"Our lives revolve around the subway," he said at a press conference on Eighth Avenue just hours after the incident. "The choice of New York is always for a reason, because we are a beacon to the world, and we are actually showing that a society of many religions and backgrounds can work."
"The terrorists want to undermine that," added the mayor. "They aspire to attack New York."
Investigators, led by the Joint Terrorism Task Force, believe Mr. Ullah acted alone, but they are just beginning to examine documents from excavations and other tracks .
Christina Bethea was in the underground bridge, headed for her job as a security guard, when the explosion nearly toppled her, sending a mist of smoke into the corridor filled with commuters. She did not see where she was coming from, she said. "As soon as we heard" boom ", we started running," she said. An hour after the attack, she was standing in front of the bus terminal, calling her mother and father in North Carolina to tell them that she was O.K. "I feel good," Ms. Bethea said. "I am alive!"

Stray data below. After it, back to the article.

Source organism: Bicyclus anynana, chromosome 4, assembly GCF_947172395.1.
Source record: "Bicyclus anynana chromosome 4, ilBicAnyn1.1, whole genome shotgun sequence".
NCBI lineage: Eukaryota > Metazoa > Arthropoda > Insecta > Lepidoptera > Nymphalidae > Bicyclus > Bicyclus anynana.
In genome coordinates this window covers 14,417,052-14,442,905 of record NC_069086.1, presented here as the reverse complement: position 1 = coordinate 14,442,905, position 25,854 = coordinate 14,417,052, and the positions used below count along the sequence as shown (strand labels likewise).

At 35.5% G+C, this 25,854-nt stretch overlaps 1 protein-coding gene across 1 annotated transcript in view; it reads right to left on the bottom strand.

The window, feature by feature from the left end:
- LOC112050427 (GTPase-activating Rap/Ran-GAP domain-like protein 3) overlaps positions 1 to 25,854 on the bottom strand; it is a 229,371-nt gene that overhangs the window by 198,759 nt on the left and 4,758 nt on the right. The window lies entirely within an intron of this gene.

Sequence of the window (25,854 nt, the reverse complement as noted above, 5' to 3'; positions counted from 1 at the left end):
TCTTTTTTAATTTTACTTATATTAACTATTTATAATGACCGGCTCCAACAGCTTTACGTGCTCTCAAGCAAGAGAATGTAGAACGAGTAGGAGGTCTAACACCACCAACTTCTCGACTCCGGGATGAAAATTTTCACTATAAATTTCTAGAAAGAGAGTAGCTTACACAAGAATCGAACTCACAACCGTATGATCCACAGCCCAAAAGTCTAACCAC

All morning, thwarted travelers poured into the streets of Times Square, towing suitcases in a lost silence. They gathered in front of police cordon strung along the busiest arteries of the city, vacant boulevards at the height of the holiday season and filmed the red lights of many emergency vehicles
] a building where Mr. Ullah lived with his parents on Ocean Parkway, as well as two other residences. At around 11 am, officers drove a woman in the dark coat of the Ocean Parkway home, a gray hijab covering her hair, in a patrol car, and spun. The region is home to a few thousand residents born in Bangladesh and represents the heart of their Brooklyn community, with shops and mosques built along Church Avenue.
Mr. Ullah is a permanent resident of the United States, according to Tyler Q. Houlton, a spokesman for the Department of Homeland Security, who arrived in 2011.